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Cost Plus Award Fee Contracts

ACON 025


Alternate Definition
A cost-plus-award-fee contract is a cost-reimbursement contract that provides for a fee consisting of an award amount that the contractor may earn for performance and that is sufficient to provide motivation for excellence in such areas as cost, schedule and technical performance. The amount of the award fee to be paid is determined by the Government’s judgmental evaluation of the contractor’s performance in terms of the criteria stated in the award fee plan (which the DFARS requires be made a part of the contract). This determination and the methodology for determining the award fee are unilateral decisions of the individual refereed to as the Fee Determining Official (FDO).
General Information

Cost-plus-award-fee (CPAF) contracts have been one of the most frequently used incentive contracts in DoD and other agencies. The CPAF contract should be used when the work to be performed is neither feasible nor effective to devise predetermined objective incentive targets applicable to cost, schedule or technical performance. In cost reimbursement contracts when it is not possible to establish pre-negotiated objective targets, it may be necessary to incentivize subjective areas of the contractor’s performance, therefore a cost-plus-award-fee contract may be appropriate.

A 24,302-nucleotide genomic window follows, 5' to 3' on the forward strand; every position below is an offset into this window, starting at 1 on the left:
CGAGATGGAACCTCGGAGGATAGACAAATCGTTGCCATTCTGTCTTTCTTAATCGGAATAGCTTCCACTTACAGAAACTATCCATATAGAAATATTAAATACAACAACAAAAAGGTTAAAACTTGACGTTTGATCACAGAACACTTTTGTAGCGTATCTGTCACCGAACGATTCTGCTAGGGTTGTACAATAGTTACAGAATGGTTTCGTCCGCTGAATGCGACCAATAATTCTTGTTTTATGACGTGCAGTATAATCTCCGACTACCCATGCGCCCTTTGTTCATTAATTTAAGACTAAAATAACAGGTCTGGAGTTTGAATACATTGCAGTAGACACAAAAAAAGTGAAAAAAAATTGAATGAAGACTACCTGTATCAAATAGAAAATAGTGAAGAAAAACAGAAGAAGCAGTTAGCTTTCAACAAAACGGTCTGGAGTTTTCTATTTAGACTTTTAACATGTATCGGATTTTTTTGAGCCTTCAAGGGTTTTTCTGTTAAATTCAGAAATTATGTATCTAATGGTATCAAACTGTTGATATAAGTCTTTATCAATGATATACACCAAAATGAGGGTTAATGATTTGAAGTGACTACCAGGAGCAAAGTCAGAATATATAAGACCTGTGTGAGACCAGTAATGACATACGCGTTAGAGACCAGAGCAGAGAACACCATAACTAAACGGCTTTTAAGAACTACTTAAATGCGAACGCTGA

The CPAF contracts contain attributes that often result in better communication than other types of contracts between the Government and the contractor and greater contractor motivation to achieve exceptional contract performance. These attributes are normally associated with the process of monitoring and evaluating contractor performance.

The philosophy of providing contractors an award fee is based on the premise that the potential improvement in quality of contract performance offsets an additional cost to the contract. How one establishes and allocates fee on a CPAF contract is critical to obtaining the best possible motivation for excellent performance at the most significant times. Note that the DFARS requires 40% of the Award Fee to be in the final evaluation period (DFARS 216.405-2).

The combination of contractor motivation and evaluation flexibility can prove advantageous in the situation making necessary use of a cost reimbursement type contract. It also can encourage more effective communications between the parties and foster a kind of management discipline that is often difficult to sustain in other than an award fee environment. For this reason, many believe the award fee approach is as much a management tool as an incentive contract type.